The Guide Number (GN) defines the amount of flash light
which is necessary for a correct exposure of a a subject dependent on its
distance from the flash and the chosen aperture:
|GN = subject distance * f-stop
The max. GN of a flash unit is usually given for ISO
100 film. You can multiply/divide the GN by a factor of 1.4 per f-stop
if use a faster/slower film. Based on this formula it is quite easy to
calculate the max. subject distance for a correct exposure. e.g.:
|max. GN of the flashlight: 40 (at ISO 100)
|ISO 400: film-factor = ~1.4 * ~1.4 =2 -> GN = 2
* 40 = 80
|chosen f-stop: 5.6
|max. distance = 80 / 5.6 = ~14.2 meters
Note: If you have to go to the limit it is
usually not such a good idea to place your subject at the calculated max.
distance. Better take a bit off as a safety buffer (due to possible light
loss effects + the actual GNs are always a bit lower than specified).
When it comes to choosing a new flashlight you have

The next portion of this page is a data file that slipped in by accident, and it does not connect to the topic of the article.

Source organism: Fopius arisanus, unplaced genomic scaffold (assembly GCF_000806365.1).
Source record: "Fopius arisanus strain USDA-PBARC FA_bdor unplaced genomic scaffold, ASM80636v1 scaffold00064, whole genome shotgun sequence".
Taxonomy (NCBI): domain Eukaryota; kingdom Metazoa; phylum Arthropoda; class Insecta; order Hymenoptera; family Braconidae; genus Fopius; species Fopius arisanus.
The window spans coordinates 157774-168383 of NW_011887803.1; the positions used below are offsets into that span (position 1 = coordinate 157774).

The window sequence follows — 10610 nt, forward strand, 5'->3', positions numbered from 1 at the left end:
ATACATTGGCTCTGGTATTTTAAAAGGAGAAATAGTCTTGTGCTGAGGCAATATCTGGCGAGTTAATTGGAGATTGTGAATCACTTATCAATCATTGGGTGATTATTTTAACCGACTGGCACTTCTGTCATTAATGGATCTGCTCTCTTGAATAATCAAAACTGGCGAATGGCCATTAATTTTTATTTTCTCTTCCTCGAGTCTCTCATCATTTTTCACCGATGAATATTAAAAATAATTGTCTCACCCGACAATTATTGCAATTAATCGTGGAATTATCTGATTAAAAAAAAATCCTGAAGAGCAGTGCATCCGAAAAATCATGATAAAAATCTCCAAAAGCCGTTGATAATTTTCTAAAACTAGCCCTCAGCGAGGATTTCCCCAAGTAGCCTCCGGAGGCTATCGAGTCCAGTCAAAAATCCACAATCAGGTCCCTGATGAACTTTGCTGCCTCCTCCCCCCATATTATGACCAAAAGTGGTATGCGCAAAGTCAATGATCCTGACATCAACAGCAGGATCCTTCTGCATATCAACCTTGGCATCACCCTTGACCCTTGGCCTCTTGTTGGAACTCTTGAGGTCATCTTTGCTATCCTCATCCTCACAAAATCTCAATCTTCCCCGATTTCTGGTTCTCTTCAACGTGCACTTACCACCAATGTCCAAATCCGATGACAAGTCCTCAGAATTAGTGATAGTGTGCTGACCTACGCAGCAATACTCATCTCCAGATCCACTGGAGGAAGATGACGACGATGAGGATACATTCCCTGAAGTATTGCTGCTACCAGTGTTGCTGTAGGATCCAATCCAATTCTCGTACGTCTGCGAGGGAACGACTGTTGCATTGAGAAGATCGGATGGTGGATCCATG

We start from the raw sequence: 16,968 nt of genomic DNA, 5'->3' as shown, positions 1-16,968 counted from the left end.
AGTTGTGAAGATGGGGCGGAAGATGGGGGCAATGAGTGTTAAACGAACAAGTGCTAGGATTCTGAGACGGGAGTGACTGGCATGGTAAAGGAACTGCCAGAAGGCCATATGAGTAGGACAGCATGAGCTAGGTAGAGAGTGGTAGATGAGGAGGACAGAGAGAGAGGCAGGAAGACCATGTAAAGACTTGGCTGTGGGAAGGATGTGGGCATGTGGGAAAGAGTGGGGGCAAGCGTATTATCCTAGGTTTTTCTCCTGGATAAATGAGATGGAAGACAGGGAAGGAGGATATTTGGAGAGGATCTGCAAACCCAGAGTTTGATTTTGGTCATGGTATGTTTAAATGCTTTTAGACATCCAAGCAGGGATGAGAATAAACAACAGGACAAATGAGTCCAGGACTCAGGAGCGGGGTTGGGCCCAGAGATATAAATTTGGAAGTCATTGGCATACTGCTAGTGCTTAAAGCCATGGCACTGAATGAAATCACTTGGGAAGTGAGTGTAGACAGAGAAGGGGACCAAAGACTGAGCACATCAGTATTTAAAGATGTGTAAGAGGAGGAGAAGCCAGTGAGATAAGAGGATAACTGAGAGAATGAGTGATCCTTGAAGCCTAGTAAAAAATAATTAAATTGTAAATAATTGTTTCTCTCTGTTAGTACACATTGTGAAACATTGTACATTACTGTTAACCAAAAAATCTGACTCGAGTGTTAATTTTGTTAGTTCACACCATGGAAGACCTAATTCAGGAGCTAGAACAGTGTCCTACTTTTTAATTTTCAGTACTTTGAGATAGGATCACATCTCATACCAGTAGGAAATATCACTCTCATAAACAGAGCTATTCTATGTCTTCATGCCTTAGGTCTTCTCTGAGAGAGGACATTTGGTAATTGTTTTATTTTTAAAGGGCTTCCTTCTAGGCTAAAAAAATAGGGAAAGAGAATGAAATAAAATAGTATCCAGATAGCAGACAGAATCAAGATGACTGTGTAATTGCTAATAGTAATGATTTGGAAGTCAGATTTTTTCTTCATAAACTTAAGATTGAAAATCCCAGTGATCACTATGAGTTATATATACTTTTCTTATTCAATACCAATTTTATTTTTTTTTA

to be a bit careful. It is common practice (for marketing reasons) to provide
the max. GN at the smallest coverage (=longest focal length) of a zoom-flash
unit because such a focused flash light is more powerful (= bigger GN)
than a wider setting at the same subject distance. Therefore the max. GNs
of different flashlights are usually NOT directly comparable. The various
flash feature pages on this site also provide the GN for 50mm coverage
so compare the power of flashlights based on this value!
Note: The max. GNs are given either based
on feet or meter so the numbers may differ dependent on the world where
you live in (just multiply/divide the GN by ~3.3 in this case).